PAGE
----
With regard to understanding how and when particular social identities become salient and the consequences of this, one must look to self-categorization theory (SCT) for answers (Wharton, 1992). According to SCT (Tajfel, 1981), the self can be defined at different categorical levels depending on the social context. Consequences of social comparison with another ingroup member will depend on the context; whether it encourages self- construal at the individual or group level. Social identity and self-categorization theories illustrate how individuals come to define themselves through the social groups to which people belong, forming social identities which are essential parts of the self-concept (Tajfel, 1978). The negative stereotype associated with unemployment suggests that it for most people, it is undesirable to be categorised as unemployed, thus it is not an easily chosen self-categorization (Cassidy, 2001). McFadyen (1995) argues that self-categorization as unemployed can impact on the ways people cope with life during unemployment.

Stress and its effects on the unemployed

Psychological stress “is a particular relationship between the person and the environment that is appraised by the person as taxing or exceeding his or her resources and endangering his or her well-being” (Lazarus & Folkman, 1984, p.19). Strain arises when imposed demands are perceived to exceed ability to cope. The literature on the psychological and physical effects of unemployment has consistently shown that the unemployed are more distressed than their employed counterparts; it has a predominantly negative effect on the person as a whole.

Research has indicated that the individuals face devaluation and rejection on the premises of their disadvantaged group membership (Schmitt & Branscombe, 2002). Outten (2005) has noted that incidences of mistreatment as well as perceptions of disadvantage may be conceptualised as stressors; events that produce tension in peoples’ lives. The consequences of stressors relating to unemployment are deep and far reaching. Research indicates that unemployment can lower individuals’ moral and lead to increased personality instability (Eisenberg & Lazarsfeld, 1938), physical and mental ill-health (Stokes & Cochrane, 2010) as well as issues such as family instability and violence (Hanisch, 1999). Furthermore, unemployment can cause increased depression and lower self- esteem (Waters & Moore, 2001). In Ireland, research has shown that high unemployment rates contribute to drug use, crime and frustrations connected to political conflict (Carlson, Fellows & Maslach, 1989). Moreover, it is argued that the consequences of stressful circumstances are determined by individuals’ appraisals of these circumstances as well as coping mechanisms they choose to engage with (Outten et al., 2009).

In 1966, Lazarus first presented a comprehensive stress theory which suggested that stress was organizing concept for understanding a wide range of phenomena, consisting of many variables and processes (Lazarus & Folkman, 1984). He conducted pioneering studies demonstrating that cognitive evaluation of noxious stimuli (e.g. films of accident victims) determined the nature of emotional and physiological responses (Tomaka, Blascovch, Kibler & Ernst, 1997). Lazarus (1991) is the latest revision of the Lazarus stress theory; it is a cognitive relational theory that can be applied to all aspects of a personal life. ‘Relational’ is defined in terms of emotions being always about person environment relationships that involve harms and benefits. Therefore, psychological stress and emotions are transactions between individuals and their environments that change over time and circumstance.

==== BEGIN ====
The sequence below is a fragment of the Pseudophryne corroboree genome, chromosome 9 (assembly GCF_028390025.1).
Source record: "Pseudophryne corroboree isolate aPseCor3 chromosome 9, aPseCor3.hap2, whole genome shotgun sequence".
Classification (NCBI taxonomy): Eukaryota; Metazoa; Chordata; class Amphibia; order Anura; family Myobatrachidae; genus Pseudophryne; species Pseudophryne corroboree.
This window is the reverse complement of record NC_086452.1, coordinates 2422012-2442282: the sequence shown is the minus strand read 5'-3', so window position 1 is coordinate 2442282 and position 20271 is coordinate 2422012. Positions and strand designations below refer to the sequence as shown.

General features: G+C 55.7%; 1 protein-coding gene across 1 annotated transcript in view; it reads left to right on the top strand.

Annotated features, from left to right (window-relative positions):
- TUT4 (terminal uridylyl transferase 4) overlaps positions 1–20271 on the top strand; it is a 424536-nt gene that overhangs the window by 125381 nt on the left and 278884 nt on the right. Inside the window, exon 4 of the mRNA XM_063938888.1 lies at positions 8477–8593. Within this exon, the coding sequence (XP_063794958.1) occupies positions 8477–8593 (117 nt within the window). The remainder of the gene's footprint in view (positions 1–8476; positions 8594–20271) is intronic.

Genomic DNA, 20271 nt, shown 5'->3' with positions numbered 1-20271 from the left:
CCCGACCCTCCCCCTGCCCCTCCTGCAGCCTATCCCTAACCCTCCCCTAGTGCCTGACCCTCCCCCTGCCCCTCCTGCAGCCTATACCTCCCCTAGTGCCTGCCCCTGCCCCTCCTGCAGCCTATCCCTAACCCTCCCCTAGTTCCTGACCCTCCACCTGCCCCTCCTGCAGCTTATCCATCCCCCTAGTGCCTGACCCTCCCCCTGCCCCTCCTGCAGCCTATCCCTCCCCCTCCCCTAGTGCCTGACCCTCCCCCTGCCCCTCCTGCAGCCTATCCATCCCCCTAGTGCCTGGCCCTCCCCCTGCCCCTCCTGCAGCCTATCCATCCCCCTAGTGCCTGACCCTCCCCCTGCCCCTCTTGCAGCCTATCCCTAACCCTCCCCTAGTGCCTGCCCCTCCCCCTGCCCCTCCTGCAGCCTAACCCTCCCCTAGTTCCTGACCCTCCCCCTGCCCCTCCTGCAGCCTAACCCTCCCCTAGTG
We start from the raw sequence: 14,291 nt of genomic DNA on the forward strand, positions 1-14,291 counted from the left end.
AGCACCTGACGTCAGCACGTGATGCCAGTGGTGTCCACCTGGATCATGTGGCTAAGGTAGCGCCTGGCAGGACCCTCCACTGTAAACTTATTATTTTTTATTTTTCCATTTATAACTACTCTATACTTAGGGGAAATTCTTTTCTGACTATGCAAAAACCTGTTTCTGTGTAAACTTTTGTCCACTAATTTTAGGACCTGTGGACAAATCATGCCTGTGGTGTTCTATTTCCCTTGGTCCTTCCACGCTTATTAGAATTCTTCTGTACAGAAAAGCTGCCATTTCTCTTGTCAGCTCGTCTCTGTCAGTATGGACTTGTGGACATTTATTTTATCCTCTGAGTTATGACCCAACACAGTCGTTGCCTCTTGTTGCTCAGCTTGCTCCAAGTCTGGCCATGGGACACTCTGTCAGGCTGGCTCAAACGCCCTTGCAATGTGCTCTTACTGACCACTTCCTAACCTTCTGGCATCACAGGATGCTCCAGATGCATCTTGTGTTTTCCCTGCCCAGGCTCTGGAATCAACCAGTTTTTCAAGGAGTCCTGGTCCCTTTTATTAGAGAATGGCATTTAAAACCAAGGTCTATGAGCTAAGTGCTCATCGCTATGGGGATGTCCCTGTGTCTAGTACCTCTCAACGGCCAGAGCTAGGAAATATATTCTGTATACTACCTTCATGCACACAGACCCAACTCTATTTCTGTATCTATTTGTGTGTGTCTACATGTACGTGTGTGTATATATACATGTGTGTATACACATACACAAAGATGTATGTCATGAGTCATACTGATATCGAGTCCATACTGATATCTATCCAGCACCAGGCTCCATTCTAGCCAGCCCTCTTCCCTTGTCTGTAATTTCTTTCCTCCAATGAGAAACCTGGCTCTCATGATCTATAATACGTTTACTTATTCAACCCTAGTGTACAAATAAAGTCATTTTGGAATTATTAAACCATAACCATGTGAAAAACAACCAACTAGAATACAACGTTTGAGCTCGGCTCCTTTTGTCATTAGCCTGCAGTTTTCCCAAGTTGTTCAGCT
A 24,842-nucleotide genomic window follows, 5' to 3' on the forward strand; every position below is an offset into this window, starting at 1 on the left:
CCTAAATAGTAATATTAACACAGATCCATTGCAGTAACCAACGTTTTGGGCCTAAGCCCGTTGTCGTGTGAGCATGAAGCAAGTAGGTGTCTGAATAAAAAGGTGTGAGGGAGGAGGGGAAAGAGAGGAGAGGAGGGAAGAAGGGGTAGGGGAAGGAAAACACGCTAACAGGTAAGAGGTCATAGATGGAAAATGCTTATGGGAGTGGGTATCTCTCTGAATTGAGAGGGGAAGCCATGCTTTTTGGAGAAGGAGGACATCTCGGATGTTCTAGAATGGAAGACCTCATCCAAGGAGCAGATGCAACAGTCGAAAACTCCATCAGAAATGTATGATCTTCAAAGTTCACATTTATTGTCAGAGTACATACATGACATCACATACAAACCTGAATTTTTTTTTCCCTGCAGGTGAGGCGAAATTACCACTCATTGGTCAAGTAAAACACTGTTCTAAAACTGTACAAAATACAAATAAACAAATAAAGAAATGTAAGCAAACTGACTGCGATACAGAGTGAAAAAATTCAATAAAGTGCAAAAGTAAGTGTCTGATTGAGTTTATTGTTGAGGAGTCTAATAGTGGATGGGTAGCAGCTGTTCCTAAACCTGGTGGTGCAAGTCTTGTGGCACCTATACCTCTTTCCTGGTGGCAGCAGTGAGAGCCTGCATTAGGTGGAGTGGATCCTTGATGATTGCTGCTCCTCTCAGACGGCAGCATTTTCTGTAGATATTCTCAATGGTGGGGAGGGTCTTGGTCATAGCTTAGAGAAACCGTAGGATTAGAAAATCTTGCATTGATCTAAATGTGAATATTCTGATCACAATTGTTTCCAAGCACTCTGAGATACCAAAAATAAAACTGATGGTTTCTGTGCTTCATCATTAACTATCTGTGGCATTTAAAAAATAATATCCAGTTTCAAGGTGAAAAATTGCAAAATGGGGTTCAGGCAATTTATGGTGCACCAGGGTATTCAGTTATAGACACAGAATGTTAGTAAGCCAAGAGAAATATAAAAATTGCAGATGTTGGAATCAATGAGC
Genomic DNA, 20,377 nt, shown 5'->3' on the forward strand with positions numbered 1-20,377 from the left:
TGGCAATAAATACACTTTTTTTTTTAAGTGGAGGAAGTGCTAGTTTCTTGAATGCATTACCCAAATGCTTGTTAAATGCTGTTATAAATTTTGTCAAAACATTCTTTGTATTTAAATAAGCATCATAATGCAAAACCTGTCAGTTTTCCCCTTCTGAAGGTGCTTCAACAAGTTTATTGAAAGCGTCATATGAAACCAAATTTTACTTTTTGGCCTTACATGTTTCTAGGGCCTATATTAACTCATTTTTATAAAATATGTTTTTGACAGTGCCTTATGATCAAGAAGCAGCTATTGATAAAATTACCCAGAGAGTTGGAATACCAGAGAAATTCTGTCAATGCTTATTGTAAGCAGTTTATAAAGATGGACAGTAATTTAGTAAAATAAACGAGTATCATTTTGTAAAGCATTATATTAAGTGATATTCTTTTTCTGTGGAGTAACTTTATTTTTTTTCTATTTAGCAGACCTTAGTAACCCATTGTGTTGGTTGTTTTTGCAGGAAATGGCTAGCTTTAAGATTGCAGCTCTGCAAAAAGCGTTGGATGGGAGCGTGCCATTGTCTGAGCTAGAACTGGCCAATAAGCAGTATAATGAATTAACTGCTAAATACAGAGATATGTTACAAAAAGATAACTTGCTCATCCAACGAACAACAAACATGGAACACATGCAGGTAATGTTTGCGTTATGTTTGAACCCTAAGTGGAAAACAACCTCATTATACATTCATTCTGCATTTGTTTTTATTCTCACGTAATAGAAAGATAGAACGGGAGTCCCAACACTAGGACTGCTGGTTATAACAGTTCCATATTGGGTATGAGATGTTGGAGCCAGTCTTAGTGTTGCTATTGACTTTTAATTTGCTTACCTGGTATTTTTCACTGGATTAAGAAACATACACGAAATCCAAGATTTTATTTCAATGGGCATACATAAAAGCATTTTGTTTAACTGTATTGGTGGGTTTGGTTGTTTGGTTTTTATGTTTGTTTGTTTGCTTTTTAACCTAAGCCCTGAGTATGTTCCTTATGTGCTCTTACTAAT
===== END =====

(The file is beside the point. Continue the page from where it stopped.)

Two concepts are central to Lazarus’ psychological stress theory; appraisal and coping. These concepts mediate the relationship between a person’s environment and his/her adaptational outcomes. Adaptation refers to the continual interplay between appraisal and coping where people manage their environment to maintain an optimum level of physical, psychological and social well-being (Hart & Cooper, 2001). Appraisal is an individual’s evaluation of what is happening for their well-being, coping is the individuals’ efforts to manage specific situations in thought and action (Krohne, 2002).

Lazarus (1991) distinguished two forms of appraisal; primary and secondary. Primary appraisal concerns whether something of relevance to the individual occurs in the encounter, there is no potential for an emotion. Secondary appraisal concerns the options and prospects for coping (Krohne, 2002; Lazarus, 1991). Results from Lazarus’ (1966) original stress experiments concluded that different cognitive appraisals mediated the relationship between the stressor and stress reactions. As mentioned previously, coping is a central concept in Lazarus’ psychological stress theory; hence is a key factor in stress-relevant person- environment transactions (Krohne, 2002). Coping has been defined by Lazarus and Folkman (1984) as the cognitive and behavioural process of managing internal or external demands that are appraised as taxing or exceeding the resources of a person.

Self-Categorization model of stress: Coping